Nigerian airports have become an eyesore as both functional and grounded airlines have turned them into graveyards for dead aircraft. 

For a first time visitor to Nigeria’s airports in Lagos, Port Harcourt, Abuja or Kano, they look like graveyards for dead airplanes!

Nigeria Airways Ltd., popularly known as Nigeria Airways, was a Nigerian airline. 

The company was founded in 1958 after the dissolution of West African Airways Corporation. 

It was wholly owned by the Government of Nigeria, and served as the country's flag carrier until it ceased operations in 2003. 

The airline was managed by a number of foreign companies, including British Airways, KLM and South African Airways.

It had its heyday in the early 1980s, just after a KLM team two-year-management period; at that time its fleet comprised about 30 aircraft.

The airline's operations were concentrated at Murtala Muhammed International Airport.

Plagued by mis-management, corruption, and overstaffing, at the time of closure the airline had debts of more than US$60,000,000(equivalent to $78,115,051 in 2016), a poor safety record, and its operative fleet comprised a single aircraft flying domestic routes as well as two leased aircraft operating the international network.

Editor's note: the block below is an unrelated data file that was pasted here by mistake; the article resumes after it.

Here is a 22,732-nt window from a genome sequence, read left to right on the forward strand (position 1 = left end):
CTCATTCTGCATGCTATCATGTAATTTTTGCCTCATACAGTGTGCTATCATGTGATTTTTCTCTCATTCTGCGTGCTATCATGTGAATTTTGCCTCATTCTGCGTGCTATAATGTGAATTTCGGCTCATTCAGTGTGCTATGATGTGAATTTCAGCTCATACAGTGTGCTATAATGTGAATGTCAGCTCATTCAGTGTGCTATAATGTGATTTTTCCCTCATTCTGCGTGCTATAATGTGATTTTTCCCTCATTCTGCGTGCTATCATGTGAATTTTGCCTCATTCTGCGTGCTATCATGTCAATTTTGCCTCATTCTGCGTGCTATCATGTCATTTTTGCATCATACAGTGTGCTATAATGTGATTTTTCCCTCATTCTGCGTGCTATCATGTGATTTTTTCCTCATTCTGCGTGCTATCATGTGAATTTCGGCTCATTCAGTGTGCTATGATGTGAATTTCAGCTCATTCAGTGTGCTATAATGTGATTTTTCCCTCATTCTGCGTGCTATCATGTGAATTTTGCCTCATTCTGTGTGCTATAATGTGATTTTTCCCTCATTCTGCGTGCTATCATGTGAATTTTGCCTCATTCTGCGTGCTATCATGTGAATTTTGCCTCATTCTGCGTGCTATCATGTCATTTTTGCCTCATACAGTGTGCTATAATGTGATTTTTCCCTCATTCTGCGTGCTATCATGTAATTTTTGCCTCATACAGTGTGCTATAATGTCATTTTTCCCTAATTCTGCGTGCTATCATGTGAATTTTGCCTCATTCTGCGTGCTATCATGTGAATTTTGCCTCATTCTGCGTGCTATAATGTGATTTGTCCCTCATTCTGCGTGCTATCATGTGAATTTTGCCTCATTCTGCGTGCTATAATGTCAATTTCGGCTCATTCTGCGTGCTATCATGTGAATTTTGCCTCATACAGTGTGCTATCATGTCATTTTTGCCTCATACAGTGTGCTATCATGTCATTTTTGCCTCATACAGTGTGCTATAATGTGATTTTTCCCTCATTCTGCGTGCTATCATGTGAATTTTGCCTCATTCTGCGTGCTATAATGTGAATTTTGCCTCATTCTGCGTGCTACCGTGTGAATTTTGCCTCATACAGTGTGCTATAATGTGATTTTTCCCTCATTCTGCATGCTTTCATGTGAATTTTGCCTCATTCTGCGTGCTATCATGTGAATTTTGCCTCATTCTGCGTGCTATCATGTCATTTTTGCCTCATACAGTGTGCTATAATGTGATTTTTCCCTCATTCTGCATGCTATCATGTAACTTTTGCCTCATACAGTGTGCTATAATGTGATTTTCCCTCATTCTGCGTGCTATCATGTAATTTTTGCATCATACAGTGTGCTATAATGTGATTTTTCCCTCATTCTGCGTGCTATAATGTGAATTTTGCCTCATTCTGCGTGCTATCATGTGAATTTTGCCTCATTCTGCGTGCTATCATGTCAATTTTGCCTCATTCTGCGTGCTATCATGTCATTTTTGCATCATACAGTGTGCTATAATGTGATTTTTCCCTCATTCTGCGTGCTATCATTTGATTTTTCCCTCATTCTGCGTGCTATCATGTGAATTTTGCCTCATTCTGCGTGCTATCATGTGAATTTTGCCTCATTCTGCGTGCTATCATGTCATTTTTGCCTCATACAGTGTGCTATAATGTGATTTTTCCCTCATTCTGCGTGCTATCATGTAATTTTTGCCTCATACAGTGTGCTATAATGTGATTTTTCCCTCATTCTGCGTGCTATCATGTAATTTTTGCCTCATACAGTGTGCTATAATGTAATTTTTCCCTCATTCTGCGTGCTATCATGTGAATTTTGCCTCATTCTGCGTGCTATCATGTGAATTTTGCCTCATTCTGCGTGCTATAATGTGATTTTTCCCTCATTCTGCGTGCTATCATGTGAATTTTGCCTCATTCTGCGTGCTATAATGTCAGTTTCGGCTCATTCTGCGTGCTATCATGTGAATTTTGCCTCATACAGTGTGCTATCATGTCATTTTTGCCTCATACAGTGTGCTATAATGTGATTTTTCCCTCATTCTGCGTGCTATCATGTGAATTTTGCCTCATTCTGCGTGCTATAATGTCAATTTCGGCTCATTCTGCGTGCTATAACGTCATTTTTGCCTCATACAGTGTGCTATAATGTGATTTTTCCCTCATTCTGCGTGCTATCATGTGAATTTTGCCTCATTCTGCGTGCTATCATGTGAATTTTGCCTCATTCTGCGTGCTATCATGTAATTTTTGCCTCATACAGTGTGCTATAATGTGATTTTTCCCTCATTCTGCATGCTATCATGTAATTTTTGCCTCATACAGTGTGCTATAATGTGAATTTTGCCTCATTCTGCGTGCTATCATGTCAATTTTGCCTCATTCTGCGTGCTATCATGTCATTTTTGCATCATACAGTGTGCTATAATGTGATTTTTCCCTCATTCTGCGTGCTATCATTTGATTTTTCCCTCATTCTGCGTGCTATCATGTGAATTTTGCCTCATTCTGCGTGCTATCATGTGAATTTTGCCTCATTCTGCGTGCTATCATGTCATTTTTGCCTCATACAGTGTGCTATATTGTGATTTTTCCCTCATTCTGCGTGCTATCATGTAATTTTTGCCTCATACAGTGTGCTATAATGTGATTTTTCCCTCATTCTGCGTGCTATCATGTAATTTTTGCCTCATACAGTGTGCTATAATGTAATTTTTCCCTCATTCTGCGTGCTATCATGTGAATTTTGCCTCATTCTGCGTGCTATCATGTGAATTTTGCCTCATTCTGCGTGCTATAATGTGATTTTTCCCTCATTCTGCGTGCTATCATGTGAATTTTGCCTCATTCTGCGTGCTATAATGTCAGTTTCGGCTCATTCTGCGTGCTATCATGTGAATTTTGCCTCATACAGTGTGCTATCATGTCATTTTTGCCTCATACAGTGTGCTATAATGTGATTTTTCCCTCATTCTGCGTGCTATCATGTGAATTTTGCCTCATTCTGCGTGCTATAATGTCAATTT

In 1985 Nigeria Airways had 17 planes. 

Emirates had only 3 planes. 
In 2017, Emirates has 256 planes, it is now the largest airline in the Middle East, operating over 3,600 flights per week from its hub at Dubai International Airport, to more than 154 cities in 81 countries across six continents.

Nigeria Airways has none.

In terminals in Nigeria airports, visitors confronted with several rusty aircraft littering the airport.

Abandoned and disused aircraft belonging to both operating and rested airlines litter the adjoining areas of the runways.

As a plane taxies to the take off point at the Nnamdi Azikiwe Airport, Abuja, for instance, a passenger looking through the window would shudder at the sight of dusty planes belonging to Albarka Airline.

Read also: Defunct Airlines In Nigeria

Apart from occupying space, investigations had revealed that there are certain emissions from the abandoned aircraft that affect signals.

A close look at some of the abandoned aircraft has revealed that many have deteriorated beyond redemption such that they can only be sold as scraps to aluminum smelters or iron and steel factories at peanuts.

Okada Air

Okada Air was established in 1983 and had 18 BAC One-Eleven 300s on its books by 1991. 

The following year saw the company launch a range of international services, but by 1997 Okada Air had ceased to exist. 

Its abandoned airliners were subsequently parked up and left to languish at Benin City for more than a decade.